Race Bannon AKA member LoneWolfPig has been an organizer, writer, educator, speaker and activist in the LGBT, leather/kink, polyamory and HIV/STI prevention and treatment realms since 1973. In this article Race talks about the vast and varying ways people approach kink.
Recently I had conversations with a few guys during which they each divulged their kinky side. Not just a little bit kinky. In some cases, extremely kinky.
The fascinating thing is that none of these guys navigate within the organized kink, fetish or leather communities. They were all, to use an older expression from early American leather, GDIs (goddamned independents).
GDIs happily traverse the world of fetish and kink having a good time, playing, fucking, socializing and bonding with fellow kinksters without the need to align themselves with a club, organization, network or even specific erotic identities.
Interestingly, all these guys knew the basics of things like negotiation, safety, and consent around which seasoned kinky players operate. None of them learned it through structured education. They just knew it.
This happens a lot. Guys know of my kink involvements and end up telling me their various erotic pursuits. Most of them seem content to steer clear of the more organized aspects of the kink communities.
A major exception seems to be guys who go to bigger kink events such as International Mr. Leather, Easter Berlin, Mid-Atlantic Leather, Folsom Street Fair, Folsom Europe, Fetish Week London, and so on. They revel in those atmospheres and go to the associated bars, dances, sex parties or social gatherings, but otherwise have little involvement with the organized elements of our scene.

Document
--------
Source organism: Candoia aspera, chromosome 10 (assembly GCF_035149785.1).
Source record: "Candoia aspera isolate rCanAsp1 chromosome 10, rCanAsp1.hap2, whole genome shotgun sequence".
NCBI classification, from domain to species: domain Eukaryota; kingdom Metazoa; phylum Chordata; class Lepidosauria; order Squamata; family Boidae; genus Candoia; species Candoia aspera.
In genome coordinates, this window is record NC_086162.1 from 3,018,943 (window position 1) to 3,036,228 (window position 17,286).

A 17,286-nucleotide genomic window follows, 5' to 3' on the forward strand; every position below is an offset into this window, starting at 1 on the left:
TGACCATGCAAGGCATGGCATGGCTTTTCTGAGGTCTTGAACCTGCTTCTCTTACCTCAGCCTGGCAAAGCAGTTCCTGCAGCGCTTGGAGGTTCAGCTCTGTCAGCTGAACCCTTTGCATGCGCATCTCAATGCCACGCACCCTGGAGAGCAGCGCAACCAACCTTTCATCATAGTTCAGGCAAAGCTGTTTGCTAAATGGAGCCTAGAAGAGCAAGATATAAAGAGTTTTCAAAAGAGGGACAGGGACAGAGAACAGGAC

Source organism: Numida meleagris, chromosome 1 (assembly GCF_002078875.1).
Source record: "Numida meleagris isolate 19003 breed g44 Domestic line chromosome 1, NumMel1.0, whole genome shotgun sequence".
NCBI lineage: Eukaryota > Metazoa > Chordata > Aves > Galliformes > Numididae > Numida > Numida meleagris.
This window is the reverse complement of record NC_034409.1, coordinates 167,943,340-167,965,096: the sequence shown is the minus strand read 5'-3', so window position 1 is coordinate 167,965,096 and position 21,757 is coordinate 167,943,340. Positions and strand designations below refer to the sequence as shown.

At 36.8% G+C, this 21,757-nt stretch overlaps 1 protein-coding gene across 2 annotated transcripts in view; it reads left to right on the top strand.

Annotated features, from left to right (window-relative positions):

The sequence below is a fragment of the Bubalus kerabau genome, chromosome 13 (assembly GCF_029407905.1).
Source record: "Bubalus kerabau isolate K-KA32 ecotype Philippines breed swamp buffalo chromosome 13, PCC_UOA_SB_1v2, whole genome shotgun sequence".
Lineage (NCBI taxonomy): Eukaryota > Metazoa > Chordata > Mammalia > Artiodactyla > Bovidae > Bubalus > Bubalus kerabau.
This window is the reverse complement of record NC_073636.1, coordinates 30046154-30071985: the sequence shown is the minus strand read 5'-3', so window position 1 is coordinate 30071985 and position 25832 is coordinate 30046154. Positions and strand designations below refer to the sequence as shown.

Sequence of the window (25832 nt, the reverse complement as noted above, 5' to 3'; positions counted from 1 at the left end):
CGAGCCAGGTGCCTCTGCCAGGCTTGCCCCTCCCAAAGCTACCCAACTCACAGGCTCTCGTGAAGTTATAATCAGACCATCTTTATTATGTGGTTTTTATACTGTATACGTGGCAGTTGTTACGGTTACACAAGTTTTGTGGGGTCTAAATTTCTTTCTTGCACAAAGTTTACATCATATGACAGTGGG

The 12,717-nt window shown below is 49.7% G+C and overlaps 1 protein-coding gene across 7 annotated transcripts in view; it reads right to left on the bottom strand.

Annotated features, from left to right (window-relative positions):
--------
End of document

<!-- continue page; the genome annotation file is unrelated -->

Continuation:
When I was discussing this topic on social media recently, a friend of mine, noted clinical psychologist Russell J Stambaugh, PhD, commented that the perception that most kinky folks aren't part of any organized group, and in fact most have no contact whatsoever with such groups, is backed up by what data we have to date.
Stambaugh cited a 2017 study by D. Herbenick that suggests less than 10% of the general population who admit to kink behaviors have had any contact with the organized kink communities.
This is important. Stambaugh claims, through the lens of this and other data and his own studies, that the kink communities work best for those with a high tolerance or preference for voyeurism and exhibitionism, who can tolerate the perceived risks of being socially outed, who are tolerant of nontraditional relationship structures, who prefer lots of variety, who are highly social and like joining, and who live in areas that are convenient to organized events and clubs.
Think about that. Considering the right circumstances for most people to get involved in the organized kink and fetish communities, it's not surprising that many guys feel it's not for them. They either fumble through their erotic lives not quite feeling satisfied, or as I often find, they figure out how to do and live this thing we call kink and fetish comfortably and satisfactorily solo through whatever casual network of players and friends they cultivate.
When I write, organize, or otherwise work within these communities, I find this an extremely important thing to remember. It's something all of us who are active in the organized scene should remember. The bulk of our audience is functioning in a rogue status. They have no desire to become part of the inner sanctum of clubs, organizations, conferences or contests. They simply want to be kinky, sexual and have fun. That's it.